Saturday, June 1, 2013

The miracle of flight ...


"Were you made to feel like a valued and special customer during Air France flight 0012 from Paris, Charles de Gaulle (CDG), to New York, John F. Kennedy (JFK) on 05/28/2013?"

After reading the above question in the Air France Customer Satisfaction online survey, I let out a snort of disbelief. A valued and special customer!? Were we talking about the same flight, the one with the chaotic boarding process at Charles de Gaulle Airport that resulted in the economy class passengers snapping and snarling at each other out of frustration? Or perhaps the survey was referring to the opportunity that I had to interact with the Air France ground staff in Boston while filing a lost baggage form. After all, who wants to go immediately to their hotel and drop into bed after a long flight? Certainly not me!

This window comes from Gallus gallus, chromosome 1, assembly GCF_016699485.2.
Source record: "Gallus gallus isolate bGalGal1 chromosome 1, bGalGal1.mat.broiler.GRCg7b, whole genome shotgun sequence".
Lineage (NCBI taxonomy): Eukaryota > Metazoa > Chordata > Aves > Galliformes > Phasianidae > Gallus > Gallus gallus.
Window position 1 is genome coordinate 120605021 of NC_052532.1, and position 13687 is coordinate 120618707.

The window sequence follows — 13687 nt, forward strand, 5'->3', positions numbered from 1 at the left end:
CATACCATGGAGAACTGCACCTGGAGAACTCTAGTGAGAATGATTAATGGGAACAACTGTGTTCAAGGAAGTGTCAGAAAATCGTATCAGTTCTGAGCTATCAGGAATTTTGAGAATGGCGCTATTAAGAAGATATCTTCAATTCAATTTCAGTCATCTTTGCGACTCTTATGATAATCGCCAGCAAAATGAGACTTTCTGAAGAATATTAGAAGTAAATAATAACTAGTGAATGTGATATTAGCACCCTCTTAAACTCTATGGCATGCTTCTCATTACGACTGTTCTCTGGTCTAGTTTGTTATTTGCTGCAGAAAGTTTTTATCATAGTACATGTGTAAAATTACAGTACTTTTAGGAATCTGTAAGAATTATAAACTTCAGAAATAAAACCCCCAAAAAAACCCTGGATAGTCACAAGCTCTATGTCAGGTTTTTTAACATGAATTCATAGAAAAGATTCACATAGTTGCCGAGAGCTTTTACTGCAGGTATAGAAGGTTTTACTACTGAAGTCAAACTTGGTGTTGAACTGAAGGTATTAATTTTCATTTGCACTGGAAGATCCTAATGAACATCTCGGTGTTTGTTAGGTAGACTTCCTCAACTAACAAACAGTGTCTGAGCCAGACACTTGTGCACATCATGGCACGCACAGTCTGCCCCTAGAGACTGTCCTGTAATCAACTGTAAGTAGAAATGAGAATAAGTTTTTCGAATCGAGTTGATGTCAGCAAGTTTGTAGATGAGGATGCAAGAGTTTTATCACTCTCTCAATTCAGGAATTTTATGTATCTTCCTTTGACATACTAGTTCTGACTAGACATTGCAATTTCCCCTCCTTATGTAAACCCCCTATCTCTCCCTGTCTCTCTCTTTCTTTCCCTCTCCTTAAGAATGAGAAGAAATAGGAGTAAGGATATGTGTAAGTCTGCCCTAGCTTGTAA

As an expat who has lived in far-flung countries around the world, I've developed a love-hate relationship with air travel. For years, planes have carried me across time zones. They've delivered me into the warm embrace of my family. After my father's unexpected death, being cocooned in a plane for eight hours offered a welcome respite from reality. The noise of the jet engines muffled the sounds of my tears as I came to grips with the finality of his death and realized that for the first time in my life he wouldn't be waiting at the airport to greet me. Planes were even more important when we lived on islands. Physically cut off from the rest of the world, they represented freedom. Other than a boat, planes were the only way to escape the island if there was a coup, something which used to be a valid concern when we lived on the island of Mindanao in the Philippines.